▪ [NEEDS WORK/CLARIFICATION] Modify City of Corvallis Land Development Codes as needed to allow neighborhood-oriented small businesses, such as small-scale food production, eating and drinking places, and repair services. The Land Development Code only permits small businesses in residential zones that do not advertise the business in a way that is visible from outside the residence. Allowing small business in residential zones such as cafes, coffee shops, smoothie makers, waffle makers, bakeries, bicycle repair shops, sewing and alteration businesses, small appliance repair, tool cooperatives, small equipment cooperatives, and similar businesses could enhance neighborhood cohesiveness, self-sufficiency, and resilience.
▪ [NEEDS WORK/CLARIFICATION] Promote/facilitate an increase in the neighborhood-based production of food through community gardens and urban farms. A “food shed” is an approach to creating more self-sufficiency and cooperative activity for neighborhoods. A group of nearby houses devote some space in the yards of one or more houses to group produce gardening. Residents participate in the planning, planting, harvesting, and enjoying the produce. The City could promote food sheds with neighborhood outreach and advice. In addition property owners who are willing to devote land for somewhat larger scale urban farms for produce to be sold in a larger community could be supported by making appropriate zoning available.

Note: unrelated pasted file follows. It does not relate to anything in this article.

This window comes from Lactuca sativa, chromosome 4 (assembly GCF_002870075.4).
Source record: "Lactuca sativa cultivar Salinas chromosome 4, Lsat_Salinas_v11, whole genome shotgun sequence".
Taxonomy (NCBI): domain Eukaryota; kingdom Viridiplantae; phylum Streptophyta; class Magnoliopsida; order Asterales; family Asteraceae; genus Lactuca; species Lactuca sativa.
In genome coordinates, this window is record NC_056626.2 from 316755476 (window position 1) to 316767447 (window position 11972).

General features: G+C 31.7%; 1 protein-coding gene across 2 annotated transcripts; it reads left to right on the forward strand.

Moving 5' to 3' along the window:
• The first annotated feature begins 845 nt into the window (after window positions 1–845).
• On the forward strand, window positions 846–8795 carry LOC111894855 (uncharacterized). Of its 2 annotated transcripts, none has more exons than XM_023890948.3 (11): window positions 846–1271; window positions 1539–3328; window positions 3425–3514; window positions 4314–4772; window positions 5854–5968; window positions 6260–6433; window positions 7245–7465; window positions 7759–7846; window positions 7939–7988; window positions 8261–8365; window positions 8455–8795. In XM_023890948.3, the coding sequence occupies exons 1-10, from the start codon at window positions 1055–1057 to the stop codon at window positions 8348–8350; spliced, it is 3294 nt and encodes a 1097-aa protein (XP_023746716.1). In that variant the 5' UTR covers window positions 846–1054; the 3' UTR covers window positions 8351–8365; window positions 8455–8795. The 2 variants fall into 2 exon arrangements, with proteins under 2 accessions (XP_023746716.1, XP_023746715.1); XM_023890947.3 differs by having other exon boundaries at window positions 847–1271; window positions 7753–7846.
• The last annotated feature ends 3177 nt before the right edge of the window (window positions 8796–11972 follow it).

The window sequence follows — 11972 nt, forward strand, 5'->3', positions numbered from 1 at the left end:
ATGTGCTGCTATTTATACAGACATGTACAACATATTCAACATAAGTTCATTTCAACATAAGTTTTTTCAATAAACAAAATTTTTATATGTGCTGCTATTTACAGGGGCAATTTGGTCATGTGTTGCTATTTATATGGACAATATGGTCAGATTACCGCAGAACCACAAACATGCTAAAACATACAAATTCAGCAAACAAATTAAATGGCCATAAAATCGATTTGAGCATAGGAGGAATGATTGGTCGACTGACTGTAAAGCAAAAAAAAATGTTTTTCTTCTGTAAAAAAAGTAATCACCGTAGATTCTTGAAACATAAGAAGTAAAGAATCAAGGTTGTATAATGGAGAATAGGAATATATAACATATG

#3: Support best practices in our Greenway
The challenge: There are industrial activities in South Corvallis located within the Willamette River Greenway and adjacent to a residential neighborhood. Because these adjacent uses conflict with one another, valued employers are constrained in their ability to invest in and grow their businesses, the adjacent neighborhood has to cope with the off-site impacts of industrial activities, and the opportunity for new connections to the Willamette River are lost.For these reasons, this location has been identified for future, non-industrial uses in the City of Corvallis’ South Corvallis Refinement Plan (1998), and Comprehensive Plan (1999).